Tuesday, August 11, 2009
By Linda Cole
I love sitting with my dogs outside in their pen, especially on warm, sunny afternoons. Trees provide plenty of shade as they patrol their territory. Their ears are pricked forward, adjusting as sounds float by in a gentle breeze. Interesting smells set their noses working overtime. At times, they sit and search the trees overlooking their pen for squirrels or neighborhood cats. Then, out of the blue, my dogs turn into a herd of grazing cows. Why do dogs eat grass?
Dogs are carnivores, but they are also omnivores. When hungry, a dog will eat whatever it can find. No matter how full they may be from scarfing down their normal meal of dog food, it seems like it's never enough.
Vets have no real idea why dogs eat grass, but it's believed by some that a dog's diet included grass a long time ago. They are decedents of wolves and foxes who consumed grasses and berries when they ate their prey which were mainly herbivores. When these ancient animals couldn't find food, it's believed they turned to grass to fill their empty tummies.
Dogs aren't picky eaters like cats. If my cats don't like the smell from an offering before them, they stick their nose in the air and walk away. Dogs don't care if their food comes from a bag, can, garbage container or some choice prize found hidden in the grass. They will scavenger anything they find laying around inside or out, including those “treats” they find in a cat box.
So if dogs like eating grass so much, why do they vomit it back up? Not once, but twice. It's always twice. Many a dog owner has smiled at the look our dogs give us between one and two. A disgustingly bad tasting, sour look that indicates it didn't taste that bad going down.
An old wives tale says your dog eats grass because he's sick. Yes and no. Vets believe dogs eat grass to help relieve indigestion. Bile is secreted from their gallbladder into the stomach which helps break up fats. When their stomach is empty, they can get a sort of indigestion from the built up bile. Dogs will eat grass to make themselves throw up to get rid of the excess acid caused by the secretion of bile.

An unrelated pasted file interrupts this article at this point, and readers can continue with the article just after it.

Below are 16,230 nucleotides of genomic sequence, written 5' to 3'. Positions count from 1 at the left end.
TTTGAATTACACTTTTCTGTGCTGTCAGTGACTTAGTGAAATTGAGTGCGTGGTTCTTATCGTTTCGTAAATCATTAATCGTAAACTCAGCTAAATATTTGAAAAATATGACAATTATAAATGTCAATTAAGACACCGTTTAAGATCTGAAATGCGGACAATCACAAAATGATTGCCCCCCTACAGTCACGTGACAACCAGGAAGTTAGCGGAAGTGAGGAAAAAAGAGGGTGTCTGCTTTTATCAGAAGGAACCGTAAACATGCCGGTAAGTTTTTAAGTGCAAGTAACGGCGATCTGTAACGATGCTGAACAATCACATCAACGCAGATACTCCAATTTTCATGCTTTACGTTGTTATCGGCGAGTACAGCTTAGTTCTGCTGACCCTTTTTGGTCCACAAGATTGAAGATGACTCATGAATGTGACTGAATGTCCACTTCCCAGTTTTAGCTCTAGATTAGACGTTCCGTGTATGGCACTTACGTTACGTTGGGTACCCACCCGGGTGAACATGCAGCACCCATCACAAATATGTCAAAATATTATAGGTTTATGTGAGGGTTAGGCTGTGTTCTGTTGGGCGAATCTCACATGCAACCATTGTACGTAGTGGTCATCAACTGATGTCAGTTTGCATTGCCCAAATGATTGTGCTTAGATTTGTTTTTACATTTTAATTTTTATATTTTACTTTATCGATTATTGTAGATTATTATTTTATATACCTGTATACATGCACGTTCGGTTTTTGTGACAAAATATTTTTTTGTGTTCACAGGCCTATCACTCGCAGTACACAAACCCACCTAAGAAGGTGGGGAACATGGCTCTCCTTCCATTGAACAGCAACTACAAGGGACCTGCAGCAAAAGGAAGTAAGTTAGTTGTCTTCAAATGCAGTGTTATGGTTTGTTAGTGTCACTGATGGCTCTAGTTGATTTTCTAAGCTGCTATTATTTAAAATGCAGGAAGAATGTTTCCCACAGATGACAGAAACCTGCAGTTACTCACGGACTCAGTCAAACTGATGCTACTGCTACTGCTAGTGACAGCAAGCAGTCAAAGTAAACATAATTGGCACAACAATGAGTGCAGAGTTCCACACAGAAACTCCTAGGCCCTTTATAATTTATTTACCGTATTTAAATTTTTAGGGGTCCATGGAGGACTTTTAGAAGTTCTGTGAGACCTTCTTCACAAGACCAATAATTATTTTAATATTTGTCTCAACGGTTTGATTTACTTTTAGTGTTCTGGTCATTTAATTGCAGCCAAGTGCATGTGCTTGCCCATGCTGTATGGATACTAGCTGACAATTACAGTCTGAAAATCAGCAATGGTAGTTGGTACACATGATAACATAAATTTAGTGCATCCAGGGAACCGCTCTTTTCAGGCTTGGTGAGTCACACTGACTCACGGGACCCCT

Vets also think some dogs simply like to eat grass. The nice, neatly mowed grass that makes up our lawns is soft and has a sweet taste. This grass is the best type for them to eat. More weedy types of grass can scratch and irritate their esophagus. If you see a slightly bloody froth after your dog throws up, they have gotten into a patch of weedy grass. It's believed some dogs simply crave a good mouthful of greens every now and then. That's when they seem to be able to keep it down.
If your dog eats grass regularly and throws it up, it could be cause for concern. A vet visit may be in order to make sure there is no underlying illness that hasn't shown up yet. A dose of antacids can be prescribed by your vet to help get rid of that acid feeling your dog has, thereby curbing his desire to eat grass.
Another way to help discourage your dog from eating grass is to spread his food into smaller meals throughout the day. Keeping food in his stomach will help eliminate the acidic feeling your dog gets from an empty stomach. A round of treats like CANIDAE® Snap-Bits™ before going to bed can also help, or you can sprinkle a little bran on his main meal (bran helps fill the stomach).
It's normal for dogs to eat grass, and it won't hurt them. Just be careful not let them eat grass that's been treated with any kind of chemicals. Once they've had a chance to break down, which isn't usually very long, the grass is safe for your dog to graze on to his heart's content.
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